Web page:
Quick introductory facts about diabetes you need to know

Keeping her sugar levels under control_resized

Some of you may not be familiar with diabetes but may be curious about this health condition, so we’ve compiled a list of 7 facts to help you learn more. As you consider these facts, we hope you will be inspired to learn more about diabetes and seek out methods to improve the quality of life for individuals who suffer from it.

What is Diabetes?

Before we begin, let’s explain what diabetes does. When you are diagnosed with diabetes, your body is unable to properly convert food into energy, making the disease a chronic (ongoing) illness. Insulin is a hormone produced by most people’s bodies naturally; it helps in the conversion of sugars from food into energy the body can use immediately or store for later. When you have diabetes, your blood sugar levels rise because your body either doesn’t produce enough insulin or isn’t able to effectively use the insulin it does produce.

Fact 1 – Eating too much sugar is not the only culprit in developing diabetes.

It is more complicated than you might imagine for sugary foods to cause diabetes. As an autoimmune disorder, type 1 diabetes is more common in children and teenagers. The presence of a diabetic relative in the family has been linked to a higher risk of developing Type 1 diabetes.

Since the pancreas is unable to produce insulin, glucose cannot enter the cells of the body and provide energy. Sugar does not cause Type 1 diabetes; however, people with the condition still need to watch their sugar intake.

The most prevalent kind of diabetes, known as type 2 diabetes, develops when the body stops responding normally to its own insulin. Over time, your body stops producing enough insulin to keep blood sugar levels normal.

Being overweight or obese, or coming from a diabetic family, are the main causes of this condition. However, excess sugar consumption is associated with weight gain and an increase in body fat, both of which directly increase the risk of developing diabetes.

Fact 2 – Diabetes cannot be cured.

There is currently no medication that will get rid of this chronic health condition. Lifestyle changes, including exercise, weight loss, and a healthy diet, are currently the closest thing to a cure. These adjustments can sometimes reverse type 2 diabetes.

Fact 3 – Diabetics eat sweets.

Yes, you read that right diabetics can eat sweets but within their limit. Sugar and flour in cookies and other sweets raise blood sugar. If you want to keep your blood sugar levels steady, you need to keep track of the number of carbohydrates you consume at every meal. Steady blood sugar also helps diabetics in figuring out how much insulin they need to consume.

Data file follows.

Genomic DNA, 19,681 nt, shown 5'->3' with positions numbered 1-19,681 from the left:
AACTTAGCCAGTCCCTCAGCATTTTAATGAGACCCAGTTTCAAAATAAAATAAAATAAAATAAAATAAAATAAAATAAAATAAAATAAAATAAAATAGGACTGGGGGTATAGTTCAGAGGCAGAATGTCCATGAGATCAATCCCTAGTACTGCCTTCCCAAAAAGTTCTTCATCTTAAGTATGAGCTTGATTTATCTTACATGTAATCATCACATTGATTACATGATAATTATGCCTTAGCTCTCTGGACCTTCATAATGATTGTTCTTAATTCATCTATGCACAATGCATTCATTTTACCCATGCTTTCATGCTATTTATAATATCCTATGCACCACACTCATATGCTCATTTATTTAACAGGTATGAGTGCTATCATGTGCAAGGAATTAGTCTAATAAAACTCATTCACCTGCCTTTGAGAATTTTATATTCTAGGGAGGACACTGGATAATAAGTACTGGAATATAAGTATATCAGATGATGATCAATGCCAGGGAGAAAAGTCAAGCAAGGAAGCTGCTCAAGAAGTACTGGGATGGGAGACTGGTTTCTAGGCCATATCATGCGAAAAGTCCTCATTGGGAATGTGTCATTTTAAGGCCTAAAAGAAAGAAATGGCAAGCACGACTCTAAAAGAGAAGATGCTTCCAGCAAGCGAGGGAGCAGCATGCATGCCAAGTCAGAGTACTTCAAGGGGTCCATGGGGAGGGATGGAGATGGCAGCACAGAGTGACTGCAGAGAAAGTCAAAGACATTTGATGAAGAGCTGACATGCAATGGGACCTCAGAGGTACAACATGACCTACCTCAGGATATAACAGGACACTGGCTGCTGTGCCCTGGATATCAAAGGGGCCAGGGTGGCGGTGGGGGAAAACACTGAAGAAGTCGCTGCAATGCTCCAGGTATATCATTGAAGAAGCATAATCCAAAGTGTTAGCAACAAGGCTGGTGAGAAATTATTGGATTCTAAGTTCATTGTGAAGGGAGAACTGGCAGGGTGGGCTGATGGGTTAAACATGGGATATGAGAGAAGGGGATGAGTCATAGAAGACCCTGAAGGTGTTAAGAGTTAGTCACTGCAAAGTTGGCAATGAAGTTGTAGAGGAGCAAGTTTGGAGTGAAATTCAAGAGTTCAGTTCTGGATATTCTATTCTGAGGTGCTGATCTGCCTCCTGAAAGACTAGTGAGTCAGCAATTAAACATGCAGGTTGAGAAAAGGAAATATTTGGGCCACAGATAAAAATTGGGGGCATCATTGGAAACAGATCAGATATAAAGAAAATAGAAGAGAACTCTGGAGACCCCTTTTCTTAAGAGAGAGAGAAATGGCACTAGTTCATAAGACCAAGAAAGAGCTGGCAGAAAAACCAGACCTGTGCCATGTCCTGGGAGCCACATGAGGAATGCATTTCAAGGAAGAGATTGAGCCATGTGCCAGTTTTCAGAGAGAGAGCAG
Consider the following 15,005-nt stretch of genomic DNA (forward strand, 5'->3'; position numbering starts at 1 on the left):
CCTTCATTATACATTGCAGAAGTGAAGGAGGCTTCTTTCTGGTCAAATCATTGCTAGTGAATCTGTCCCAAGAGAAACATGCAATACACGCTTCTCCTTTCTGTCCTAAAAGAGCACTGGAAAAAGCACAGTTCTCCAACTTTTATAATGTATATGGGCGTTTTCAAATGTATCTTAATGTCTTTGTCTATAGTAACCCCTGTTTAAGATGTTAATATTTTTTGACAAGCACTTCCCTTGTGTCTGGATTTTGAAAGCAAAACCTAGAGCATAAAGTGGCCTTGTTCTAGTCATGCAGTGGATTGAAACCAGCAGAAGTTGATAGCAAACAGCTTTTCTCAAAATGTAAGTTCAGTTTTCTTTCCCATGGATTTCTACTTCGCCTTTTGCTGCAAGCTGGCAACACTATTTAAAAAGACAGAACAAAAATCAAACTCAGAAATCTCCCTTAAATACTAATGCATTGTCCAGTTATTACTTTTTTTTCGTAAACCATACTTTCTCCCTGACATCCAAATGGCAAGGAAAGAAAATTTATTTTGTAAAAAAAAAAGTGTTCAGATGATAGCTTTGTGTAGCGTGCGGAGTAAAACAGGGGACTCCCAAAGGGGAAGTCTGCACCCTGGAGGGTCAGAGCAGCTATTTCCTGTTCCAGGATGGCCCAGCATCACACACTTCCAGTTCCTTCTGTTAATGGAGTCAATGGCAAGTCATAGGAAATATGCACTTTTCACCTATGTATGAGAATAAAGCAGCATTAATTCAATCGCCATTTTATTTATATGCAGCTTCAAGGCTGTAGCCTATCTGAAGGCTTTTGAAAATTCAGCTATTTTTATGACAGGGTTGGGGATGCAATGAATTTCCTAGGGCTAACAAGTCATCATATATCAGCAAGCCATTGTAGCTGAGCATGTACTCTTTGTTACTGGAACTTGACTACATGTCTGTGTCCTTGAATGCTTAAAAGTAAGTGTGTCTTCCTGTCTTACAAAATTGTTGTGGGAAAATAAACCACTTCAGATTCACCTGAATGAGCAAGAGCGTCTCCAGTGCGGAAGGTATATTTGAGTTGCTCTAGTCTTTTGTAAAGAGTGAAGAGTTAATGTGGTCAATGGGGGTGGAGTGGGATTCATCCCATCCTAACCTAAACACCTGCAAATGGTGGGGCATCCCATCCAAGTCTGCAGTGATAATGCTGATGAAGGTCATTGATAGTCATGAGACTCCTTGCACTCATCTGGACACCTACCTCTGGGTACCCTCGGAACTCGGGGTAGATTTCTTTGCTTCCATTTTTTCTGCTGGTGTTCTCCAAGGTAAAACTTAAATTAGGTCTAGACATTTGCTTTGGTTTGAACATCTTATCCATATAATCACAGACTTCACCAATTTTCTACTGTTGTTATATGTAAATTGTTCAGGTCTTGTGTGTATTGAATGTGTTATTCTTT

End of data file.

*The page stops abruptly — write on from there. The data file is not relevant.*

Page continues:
Fact 4 – Diabetes can damage other organs and cause health problems.

When the disease is not well-managed, it can lead to a number of serious comorbidities. Comorbidities are other health problems that happen alongside diabetes. The heart, eyes, kidneys, and brain are just some of the vital organs that can be negatively impacted by diabetes. To avoid these complications, people with diabetes must choose an effective treatment regimen.

Fact 5 – From 108 million in 1980 to 422 million in 2014, the global prevalence of diabetes has increased dramatically

If you take preventative measures now, you may be able to avoid the long-term health risks associated with diabetes, such as nerve, kidney, and heart damage. Regardless of how late it may be, you can always begin now. Avoiding type 2 diabetes and its complications can be done by:

  • Keeping a normal and healthy weight.
  • Engaging in regular physical activity, aiming for at least 30 minutes of moderate intensity on most days.
  • Following a balanced diet low in sugar and saturated fats.

  • Fact 6 – Diabetes can cause mood swings.

    Mood swings may be a side effect of fluctuating blood sugar levels and the mental health of a person might be negatively impacted by the stress of dealing with diabetes on a daily basis. Family and friends may be a great source of support for someone with diabetes if they are aware of the ways in which the health condition can impact personal relationships.

    Fact 7 – Managing diabetes effectively takes time and effort.

    Whether you or a loved one has recently received a diabetes diagnosis, know that adjusting to this new reality will take time and patience. Reaching and maintaining normal blood glucose levels over time requires a significant amount of self-monitoring, self-administration of insulin, and finger-pricking. Long-term consequences might develop from untreated diabetes. Understanding how to keep your diabetes under control is crucial, but it’s also necessary to remember to take things one day at a time.

    Healthful is a digital media publisher and does not offer professional medical advice, diagnosis, or treatment. You should always consult your doctor when it comes to your personal health or before you start any treatment.
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